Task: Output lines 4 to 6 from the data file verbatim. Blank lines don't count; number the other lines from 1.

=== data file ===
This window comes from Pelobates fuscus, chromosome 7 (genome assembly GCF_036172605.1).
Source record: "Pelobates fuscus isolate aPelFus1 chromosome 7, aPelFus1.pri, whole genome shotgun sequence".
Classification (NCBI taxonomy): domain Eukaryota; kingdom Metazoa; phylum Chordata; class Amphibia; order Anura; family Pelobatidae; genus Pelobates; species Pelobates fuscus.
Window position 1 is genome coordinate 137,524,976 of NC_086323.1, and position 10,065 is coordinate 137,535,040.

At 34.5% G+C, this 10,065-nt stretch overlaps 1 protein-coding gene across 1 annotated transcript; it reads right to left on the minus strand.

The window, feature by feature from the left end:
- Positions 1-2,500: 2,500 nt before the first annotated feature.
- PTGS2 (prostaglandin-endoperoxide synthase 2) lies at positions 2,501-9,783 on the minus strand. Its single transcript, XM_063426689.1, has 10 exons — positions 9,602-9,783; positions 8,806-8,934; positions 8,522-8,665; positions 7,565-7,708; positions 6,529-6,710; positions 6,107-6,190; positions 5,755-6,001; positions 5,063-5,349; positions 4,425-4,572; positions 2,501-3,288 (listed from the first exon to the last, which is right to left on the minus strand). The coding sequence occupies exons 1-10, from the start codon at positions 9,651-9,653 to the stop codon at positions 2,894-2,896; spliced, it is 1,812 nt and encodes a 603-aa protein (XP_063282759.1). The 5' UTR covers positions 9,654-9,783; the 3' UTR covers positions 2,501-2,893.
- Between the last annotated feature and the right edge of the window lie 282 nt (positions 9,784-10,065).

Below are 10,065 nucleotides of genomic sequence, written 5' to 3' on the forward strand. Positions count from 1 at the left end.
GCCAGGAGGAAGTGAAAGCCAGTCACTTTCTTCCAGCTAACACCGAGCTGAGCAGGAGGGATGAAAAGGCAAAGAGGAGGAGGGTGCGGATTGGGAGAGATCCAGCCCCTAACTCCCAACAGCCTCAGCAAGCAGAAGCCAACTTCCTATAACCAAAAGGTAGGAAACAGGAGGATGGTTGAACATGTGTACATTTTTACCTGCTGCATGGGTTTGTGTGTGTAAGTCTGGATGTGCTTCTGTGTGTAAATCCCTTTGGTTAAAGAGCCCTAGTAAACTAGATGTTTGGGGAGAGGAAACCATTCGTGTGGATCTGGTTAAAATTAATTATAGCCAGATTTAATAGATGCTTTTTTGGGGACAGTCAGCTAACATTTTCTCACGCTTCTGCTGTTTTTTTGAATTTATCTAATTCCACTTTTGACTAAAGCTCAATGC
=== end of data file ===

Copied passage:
Window position 1 is genome coordinate 137,524,976 of NC_086323.1, and position 10,065 is coordinate 137,535,040.

At 34.5% G+C, this 10,065-nt stretch overlaps 1 protein-coding gene across 1 annotated transcript; it reads right to left on the minus strand.

The window, feature by feature from the left end: